Object relations middle group and attachment theory : gender development, spousal abuse and qualitative research on youth crime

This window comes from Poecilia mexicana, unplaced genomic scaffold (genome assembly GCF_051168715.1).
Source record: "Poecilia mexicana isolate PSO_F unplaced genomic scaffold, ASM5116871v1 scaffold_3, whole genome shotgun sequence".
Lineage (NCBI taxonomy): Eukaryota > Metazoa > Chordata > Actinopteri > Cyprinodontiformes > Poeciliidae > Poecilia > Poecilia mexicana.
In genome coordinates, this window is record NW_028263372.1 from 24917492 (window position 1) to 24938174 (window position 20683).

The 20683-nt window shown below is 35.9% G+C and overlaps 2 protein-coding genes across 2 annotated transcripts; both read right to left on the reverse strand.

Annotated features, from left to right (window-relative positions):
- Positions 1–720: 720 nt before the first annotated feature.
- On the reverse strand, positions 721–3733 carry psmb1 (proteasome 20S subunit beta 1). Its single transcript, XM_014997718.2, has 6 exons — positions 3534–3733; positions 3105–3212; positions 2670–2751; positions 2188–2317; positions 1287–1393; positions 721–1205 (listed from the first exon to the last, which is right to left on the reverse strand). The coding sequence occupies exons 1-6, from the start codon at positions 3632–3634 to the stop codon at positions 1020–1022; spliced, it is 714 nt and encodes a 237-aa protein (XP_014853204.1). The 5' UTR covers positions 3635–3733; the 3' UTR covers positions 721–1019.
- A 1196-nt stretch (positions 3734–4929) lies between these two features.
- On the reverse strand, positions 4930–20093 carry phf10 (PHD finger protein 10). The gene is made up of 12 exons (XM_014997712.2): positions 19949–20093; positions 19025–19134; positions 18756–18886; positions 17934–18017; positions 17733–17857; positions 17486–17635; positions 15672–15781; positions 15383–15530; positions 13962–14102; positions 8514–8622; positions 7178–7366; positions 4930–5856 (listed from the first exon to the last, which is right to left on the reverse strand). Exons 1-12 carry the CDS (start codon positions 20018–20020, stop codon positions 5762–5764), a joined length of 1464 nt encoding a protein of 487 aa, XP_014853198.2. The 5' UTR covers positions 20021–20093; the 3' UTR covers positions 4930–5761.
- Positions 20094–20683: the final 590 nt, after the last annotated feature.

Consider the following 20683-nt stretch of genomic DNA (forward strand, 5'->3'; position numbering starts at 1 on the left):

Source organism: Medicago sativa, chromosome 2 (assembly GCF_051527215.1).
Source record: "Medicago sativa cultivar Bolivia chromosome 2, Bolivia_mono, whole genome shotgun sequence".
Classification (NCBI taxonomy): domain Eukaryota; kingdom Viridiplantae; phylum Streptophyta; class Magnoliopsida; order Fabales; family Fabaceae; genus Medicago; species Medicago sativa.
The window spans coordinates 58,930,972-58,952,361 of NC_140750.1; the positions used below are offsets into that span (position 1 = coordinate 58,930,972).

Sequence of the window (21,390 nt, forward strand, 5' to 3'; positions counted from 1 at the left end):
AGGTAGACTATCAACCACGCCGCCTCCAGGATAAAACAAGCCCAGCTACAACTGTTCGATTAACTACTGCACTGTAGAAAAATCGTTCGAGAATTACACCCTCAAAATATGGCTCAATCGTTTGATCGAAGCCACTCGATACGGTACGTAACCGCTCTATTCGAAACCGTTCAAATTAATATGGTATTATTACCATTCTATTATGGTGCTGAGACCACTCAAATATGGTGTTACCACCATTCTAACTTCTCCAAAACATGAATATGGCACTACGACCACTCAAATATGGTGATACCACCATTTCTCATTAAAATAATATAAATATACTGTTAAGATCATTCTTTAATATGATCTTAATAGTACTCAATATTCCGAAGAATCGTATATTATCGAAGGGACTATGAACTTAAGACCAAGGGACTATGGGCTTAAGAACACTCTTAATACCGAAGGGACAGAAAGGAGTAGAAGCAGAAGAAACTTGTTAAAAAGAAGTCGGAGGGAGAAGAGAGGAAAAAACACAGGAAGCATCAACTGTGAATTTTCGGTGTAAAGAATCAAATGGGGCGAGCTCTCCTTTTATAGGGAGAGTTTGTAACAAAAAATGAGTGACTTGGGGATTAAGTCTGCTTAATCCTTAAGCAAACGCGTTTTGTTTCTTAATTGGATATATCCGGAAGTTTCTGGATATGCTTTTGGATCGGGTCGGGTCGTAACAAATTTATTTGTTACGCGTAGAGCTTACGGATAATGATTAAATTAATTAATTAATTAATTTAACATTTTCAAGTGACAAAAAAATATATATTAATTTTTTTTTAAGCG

The basis to Freud's view that men and women are essentially separate entities with their own unique psychological construction and human potential which arises from their anatomical differences, will be challenged from the paradigm of object relations theory and related research from attachment theory. It will be argued that while a substantive understanding of gender development and the related issue of spousal abuse are influenced by such important factors as patriarchal domination, social oppression, socialized roles, and economic inequality between the sexes, these forces are considered to have a secondary psychological effect when compared with the formative influence of early object relations. The object relational paradigm to be outlined is that it is the distinctive emotional impact of the contents and attitudes that occur between the members of each family that establish the blueprints for subsequent feelings about oneself and others, from which particular relational patterns with others are pursued and acted upon within the larger social structure. Freud may be credited for his recognition and pioneering systematic investigation into the central importance of the unconscious in the development and functioning of human beings. Beyond this being a theoretical entity that is devoid of any scientific rigour which cannot be tested, proven, and therefore accepted as a legitimate therapeutic modality, information will be offered that suggests otherwise. Spousal relationships in which abuse constitutes a chronic pattern of interaction between the persons involved is understood to occur within contemporary North American society as a collusive arrangement between two emotionally impaired individuals. The argument will be made that they enter into an unconscious dialogue wherein each perpetrates and perpetuates the hopes and disappointments of their own and their partner's past intrapsychic relational experiences. Incarceration alone does not serve the emotional needs of young offenders, but instead, generally provides conditions which advance what is accepted, within this paper, to be a frequently disturbed psychic structure. The emphasis within the Canadian correctional system seems to emphasize incarceration over rehabilitation with the expectation that punishing those who break the law will result in an abstention from such acts in the future. The argument will be presented that in addition to ensuring public safety through imprisonment for some, there is mounting evidence which demonstrates the success of treatment programmes both within and outside of correctional institutions for those who break the law, and whose primary emphasis is on treatment and rehabilitation rather than detention and retribution. Contrary to therapeutic intervention being carried out as an adjunct to existing penal institutions, or that it be directed principally at the conscious acquisition of skills and information, it is proposed that such efforts are best administered within 2 comprehensive therapeutic environments. Further, it will be argued that rather than the previous and current emphasis which is directed primarily at a cognitive and behavioural level of the offender, it is the emotional foundation of the individual which has a direct influence on their long-term behaviour. Therefore, this aspect should constitute a fundamental component of the treatment program for the forensic patient for which psychoanalytic psychotherapy may play an important role.